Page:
Game Changer: The Legacy of the Commonwealth Games for LGBT Young People

As part of our work with the Scottish Government Equality Unit, LGBT Youth Scotland consulted with more than 100 LGBT young people from across Scotland to find out their attitudes towards the Commonwealth Games and sport in general, and how we can use the momentum from the Games to create a lasting legacy for LGBT young people.

Their responses can be grouped into four main areas:

Access to the Commonwealth Games

  • Young people identified volunteering with Commonwealth 2014 as a valuable opportunity.
  • However, they raised concerns about LGBT safety and also the extent to which staff and volunteers at the Games would have an understanding and awareness of LGBT people.


Opportunities to engage with other Commonwealth countries

  • Young people see the Games as a valuable opportunity to engage with LGBT young people in other Commonwealth countries.
  • They also see the Games as an opportunity to highlight the human rights agenda for LGBT people in other Commonwealth countries, such as Uganda and Nigeria, and to raise the human rights record of countries outside the Commonwealth, such as Russia and Greece.

LGBT visibility

  • Young people want LGBT people to be visible within the Commonwealth Games and the cultural programme.
  • Young people highlighted the lack of LGBT sporting role models. They felt that the Commonwealth Games provided a valuable opportunity for the sporting achievements of ‘out’ LGBT competitors to be acknowledged, publicised and celebrated.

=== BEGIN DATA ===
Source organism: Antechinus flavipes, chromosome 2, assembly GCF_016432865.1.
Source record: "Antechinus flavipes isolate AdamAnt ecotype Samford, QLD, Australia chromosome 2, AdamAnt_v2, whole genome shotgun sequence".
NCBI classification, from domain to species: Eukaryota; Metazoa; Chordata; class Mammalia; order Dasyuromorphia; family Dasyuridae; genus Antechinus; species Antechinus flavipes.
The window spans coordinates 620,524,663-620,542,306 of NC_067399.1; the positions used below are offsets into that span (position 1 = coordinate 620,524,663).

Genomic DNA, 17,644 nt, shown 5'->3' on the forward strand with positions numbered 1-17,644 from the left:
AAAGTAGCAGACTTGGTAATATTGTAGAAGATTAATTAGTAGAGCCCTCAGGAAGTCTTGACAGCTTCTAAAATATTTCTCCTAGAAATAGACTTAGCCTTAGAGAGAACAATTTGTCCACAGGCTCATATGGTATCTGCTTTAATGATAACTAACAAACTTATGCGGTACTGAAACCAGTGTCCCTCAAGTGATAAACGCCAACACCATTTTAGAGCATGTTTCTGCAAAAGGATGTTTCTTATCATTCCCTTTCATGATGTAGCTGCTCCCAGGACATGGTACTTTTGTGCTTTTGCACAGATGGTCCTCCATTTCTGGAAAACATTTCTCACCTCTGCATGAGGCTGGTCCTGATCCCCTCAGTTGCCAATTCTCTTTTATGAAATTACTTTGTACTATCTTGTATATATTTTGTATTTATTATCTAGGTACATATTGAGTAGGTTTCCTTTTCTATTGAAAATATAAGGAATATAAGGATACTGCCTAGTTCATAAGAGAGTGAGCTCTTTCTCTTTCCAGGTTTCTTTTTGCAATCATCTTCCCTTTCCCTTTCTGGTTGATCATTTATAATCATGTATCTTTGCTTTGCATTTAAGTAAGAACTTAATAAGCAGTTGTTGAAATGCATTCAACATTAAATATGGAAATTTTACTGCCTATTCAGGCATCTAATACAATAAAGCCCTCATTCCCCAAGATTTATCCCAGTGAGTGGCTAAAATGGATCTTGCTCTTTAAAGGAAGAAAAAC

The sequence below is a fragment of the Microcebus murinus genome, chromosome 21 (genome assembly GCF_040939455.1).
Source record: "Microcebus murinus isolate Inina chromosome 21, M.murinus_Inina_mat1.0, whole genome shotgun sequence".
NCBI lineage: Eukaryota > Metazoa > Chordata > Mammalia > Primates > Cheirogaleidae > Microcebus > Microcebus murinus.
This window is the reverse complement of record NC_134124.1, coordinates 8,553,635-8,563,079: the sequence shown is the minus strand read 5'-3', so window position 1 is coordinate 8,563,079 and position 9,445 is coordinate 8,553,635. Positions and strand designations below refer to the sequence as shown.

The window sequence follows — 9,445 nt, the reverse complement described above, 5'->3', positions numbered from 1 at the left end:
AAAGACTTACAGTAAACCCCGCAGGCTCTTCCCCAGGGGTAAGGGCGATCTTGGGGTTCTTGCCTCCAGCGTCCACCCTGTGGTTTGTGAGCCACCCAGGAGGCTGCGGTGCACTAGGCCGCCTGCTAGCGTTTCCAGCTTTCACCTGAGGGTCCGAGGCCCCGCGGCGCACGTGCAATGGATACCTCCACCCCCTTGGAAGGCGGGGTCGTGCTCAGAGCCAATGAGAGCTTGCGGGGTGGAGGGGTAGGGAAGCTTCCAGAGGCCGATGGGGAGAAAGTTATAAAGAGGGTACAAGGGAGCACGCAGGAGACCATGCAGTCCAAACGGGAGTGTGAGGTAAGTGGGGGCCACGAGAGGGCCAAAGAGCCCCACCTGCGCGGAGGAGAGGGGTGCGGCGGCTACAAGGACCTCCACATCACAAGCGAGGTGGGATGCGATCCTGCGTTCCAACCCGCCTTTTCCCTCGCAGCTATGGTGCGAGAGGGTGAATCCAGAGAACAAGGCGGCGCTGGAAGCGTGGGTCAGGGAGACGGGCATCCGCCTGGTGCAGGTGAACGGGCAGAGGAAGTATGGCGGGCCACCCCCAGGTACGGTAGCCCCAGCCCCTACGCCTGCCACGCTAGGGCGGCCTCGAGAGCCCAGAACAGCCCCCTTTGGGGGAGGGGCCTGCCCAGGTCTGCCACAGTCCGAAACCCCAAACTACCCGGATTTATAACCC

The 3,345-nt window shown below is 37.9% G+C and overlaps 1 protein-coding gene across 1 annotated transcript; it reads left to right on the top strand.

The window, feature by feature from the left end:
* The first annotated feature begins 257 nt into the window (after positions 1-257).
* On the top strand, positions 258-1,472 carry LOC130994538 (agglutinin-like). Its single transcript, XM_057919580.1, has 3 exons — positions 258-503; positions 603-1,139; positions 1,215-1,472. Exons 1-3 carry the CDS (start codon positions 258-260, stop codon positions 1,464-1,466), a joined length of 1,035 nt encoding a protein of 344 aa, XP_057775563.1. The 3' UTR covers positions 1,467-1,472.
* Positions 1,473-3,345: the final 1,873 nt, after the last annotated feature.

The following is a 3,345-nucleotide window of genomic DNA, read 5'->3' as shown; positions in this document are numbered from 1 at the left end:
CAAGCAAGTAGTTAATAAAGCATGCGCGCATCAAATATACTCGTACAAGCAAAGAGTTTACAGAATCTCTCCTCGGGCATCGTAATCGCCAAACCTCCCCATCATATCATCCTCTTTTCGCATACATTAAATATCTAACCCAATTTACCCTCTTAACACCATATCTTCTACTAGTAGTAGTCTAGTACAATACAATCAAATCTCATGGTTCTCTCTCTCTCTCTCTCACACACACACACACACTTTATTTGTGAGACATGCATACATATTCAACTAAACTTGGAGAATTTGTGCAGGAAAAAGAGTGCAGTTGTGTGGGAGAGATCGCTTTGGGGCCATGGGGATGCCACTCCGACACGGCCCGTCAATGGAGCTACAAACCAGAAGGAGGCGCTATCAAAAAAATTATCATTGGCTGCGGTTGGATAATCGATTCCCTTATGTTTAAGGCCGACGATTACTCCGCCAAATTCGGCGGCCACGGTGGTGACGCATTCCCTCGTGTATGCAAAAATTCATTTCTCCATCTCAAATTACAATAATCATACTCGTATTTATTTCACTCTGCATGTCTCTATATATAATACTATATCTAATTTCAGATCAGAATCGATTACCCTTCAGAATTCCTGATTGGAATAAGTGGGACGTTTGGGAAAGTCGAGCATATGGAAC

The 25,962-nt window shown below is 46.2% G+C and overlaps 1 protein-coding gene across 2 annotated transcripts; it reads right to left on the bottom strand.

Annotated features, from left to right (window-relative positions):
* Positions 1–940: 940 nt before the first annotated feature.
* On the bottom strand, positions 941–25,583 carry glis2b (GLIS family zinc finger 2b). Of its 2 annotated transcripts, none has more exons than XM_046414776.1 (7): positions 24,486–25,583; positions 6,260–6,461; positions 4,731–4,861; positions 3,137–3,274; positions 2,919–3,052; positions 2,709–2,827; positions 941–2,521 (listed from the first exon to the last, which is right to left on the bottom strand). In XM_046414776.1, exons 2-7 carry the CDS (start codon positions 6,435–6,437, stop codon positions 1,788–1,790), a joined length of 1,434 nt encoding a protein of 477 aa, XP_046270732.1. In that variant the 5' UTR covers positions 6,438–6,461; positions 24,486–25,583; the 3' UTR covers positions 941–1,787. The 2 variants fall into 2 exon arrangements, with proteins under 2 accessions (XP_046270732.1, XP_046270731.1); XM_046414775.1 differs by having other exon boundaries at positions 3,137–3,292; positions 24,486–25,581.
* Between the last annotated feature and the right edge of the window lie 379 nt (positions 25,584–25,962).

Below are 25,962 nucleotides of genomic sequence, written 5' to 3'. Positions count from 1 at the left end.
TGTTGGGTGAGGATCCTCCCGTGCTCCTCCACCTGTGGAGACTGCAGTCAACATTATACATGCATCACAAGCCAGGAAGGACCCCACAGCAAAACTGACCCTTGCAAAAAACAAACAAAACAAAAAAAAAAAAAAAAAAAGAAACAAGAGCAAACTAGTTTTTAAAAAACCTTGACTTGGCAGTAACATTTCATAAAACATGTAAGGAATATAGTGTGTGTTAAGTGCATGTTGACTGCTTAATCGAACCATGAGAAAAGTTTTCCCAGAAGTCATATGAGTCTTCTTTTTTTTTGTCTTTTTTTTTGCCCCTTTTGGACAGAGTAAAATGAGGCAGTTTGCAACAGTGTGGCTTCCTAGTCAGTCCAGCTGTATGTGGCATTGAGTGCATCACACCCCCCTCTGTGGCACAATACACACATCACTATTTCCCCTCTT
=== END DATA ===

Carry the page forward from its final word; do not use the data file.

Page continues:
Access to sport

  • Being LGB or T and participating in sport is not incompatible: straight and LGBT athletes alike should be encouraged to act as role models, creating positive associations with sport and encouraging more LGBT young people to take part.
  • Homophobia, biphobia and transphobia in sport – whether real or perceived – are a major barrier to participation. Ways to identify and challenge this should be explored and acted upon.
  • Some young people said experience of homophobic, biphobic and transphobic bullying in PE at school made them less likely to participate in sport. Again, ways to identify and challenge this should be explored and acted upon.
  • The consultation also highlighted additional practical barriers for transgender young people, including gendered sports teams and changing rooms.

Click here to download the full report and find out our recommendations.